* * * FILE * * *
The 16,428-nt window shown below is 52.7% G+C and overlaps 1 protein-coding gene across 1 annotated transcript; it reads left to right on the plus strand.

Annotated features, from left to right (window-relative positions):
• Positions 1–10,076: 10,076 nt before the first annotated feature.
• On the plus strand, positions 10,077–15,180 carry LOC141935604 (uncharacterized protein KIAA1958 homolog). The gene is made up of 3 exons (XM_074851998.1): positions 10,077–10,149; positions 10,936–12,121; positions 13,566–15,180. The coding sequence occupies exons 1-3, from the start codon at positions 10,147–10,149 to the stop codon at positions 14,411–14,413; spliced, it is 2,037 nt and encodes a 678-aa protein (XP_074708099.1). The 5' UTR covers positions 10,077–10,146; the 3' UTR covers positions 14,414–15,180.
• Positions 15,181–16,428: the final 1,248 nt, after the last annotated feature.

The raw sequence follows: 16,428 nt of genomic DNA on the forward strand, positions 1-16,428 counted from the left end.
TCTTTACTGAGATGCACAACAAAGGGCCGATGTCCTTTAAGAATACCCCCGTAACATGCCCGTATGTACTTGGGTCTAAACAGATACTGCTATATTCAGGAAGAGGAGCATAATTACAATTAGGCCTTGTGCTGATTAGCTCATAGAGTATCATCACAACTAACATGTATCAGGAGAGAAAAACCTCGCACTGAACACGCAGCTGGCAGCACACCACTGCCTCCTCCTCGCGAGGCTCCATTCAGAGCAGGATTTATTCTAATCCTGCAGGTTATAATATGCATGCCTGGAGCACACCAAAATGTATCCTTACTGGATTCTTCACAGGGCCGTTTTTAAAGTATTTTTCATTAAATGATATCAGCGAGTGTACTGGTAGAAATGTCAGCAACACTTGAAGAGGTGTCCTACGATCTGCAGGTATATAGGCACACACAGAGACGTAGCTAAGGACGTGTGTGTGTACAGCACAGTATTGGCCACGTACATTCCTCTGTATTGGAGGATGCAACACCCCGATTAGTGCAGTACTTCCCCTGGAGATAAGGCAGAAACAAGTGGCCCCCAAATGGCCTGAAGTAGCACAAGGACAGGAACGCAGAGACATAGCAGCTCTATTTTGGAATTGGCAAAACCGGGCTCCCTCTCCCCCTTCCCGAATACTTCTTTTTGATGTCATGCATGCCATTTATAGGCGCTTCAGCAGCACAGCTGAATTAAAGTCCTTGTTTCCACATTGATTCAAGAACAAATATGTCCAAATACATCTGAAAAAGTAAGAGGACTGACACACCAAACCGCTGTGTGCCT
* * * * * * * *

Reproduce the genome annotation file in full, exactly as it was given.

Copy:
The 16,428-nt window shown below is 52.7% G+C and overlaps 1 protein-coding gene across 1 annotated transcript; it reads left to right on the plus strand.

Annotated features, from left to right (window-relative positions):
• Positions 1–10,076: 10,076 nt before the first annotated feature.
• On the plus strand, positions 10,077–15,180 carry LOC141935604 (uncharacterized protein KIAA1958 homolog). The gene is made up of 3 exons (XM_074851998.1): positions 10,077–10,149; positions 10,936–12,121; positions 13,566–15,180. The coding sequence occupies exons 1-3, from the start codon at positions 10,147–10,149 to the stop codon at positions 14,411–14,413; spliced, it is 2,037 nt and encodes a 678-aa protein (XP_074708099.1). The 5' UTR covers positions 10,077–10,146; the 3' UTR covers positions 14,414–15,180.
• Positions 15,181–16,428: the final 1,248 nt, after the last annotated feature.

The raw sequence follows: 16,428 nt of genomic DNA on the forward strand, positions 1-16,428 counted from the left end.
TCTTTACTGAGATGCACAACAAAGGGCCGATGTCCTTTAAGAATACCCCCGTAACATGCCCGTATGTACTTGGGTCTAAACAGATACTGCTATATTCAGGAAGAGGAGCATAATTACAATTAGGCCTTGTGCTGATTAGCTCATAGAGTATCATCACAACTAACATGTATCAGGAGAGAAAAACCTCGCACTGAACACGCAGCTGGCAGCACACCACTGCCTCCTCCTCGCGAGGCTCCATTCAGAGCAGGATTTATTCTAATCCTGCAGGTTATAATATGCATGCCTGGAGCACACCAAAATGTATCCTTACTGGATTCTTCACAGGGCCGTTTTTAAAGTATTTTTCATTAAATGATATCAGCGAGTGTACTGGTAGAAATGTCAGCAACACTTGAAGAGGTGTCCTACGATCTGCAGGTATATAGGCACACACAGAGACGTAGCTAAGGACGTGTGTGTGTACAGCACAGTATTGGCCACGTACATTCCTCTGTATTGGAGGATGCAACACCCCGATTAGTGCAGTACTTCCCCTGGAGATAAGGCAGAAACAAGTGGCCCCCAAATGGCCTGAAGTAGCACAAGGACAGGAACGCAGAGACATAGCAGCTCTATTTTGGAATTGGCAAAACCGGGCTCCCTCTCCCCCTTCCCGAATACTTCTTTTTGATGTCATGCATGCCATTTATAGGCGCTTCAGCAGCACAGCTGAATTAAAGTCCTTGTTTCCACATTGATTCAAGAACAAATATGTCCAAATACATCTGAAAAAGTAAGAGGACTGACACACCAAACCGCTGTGTGCCT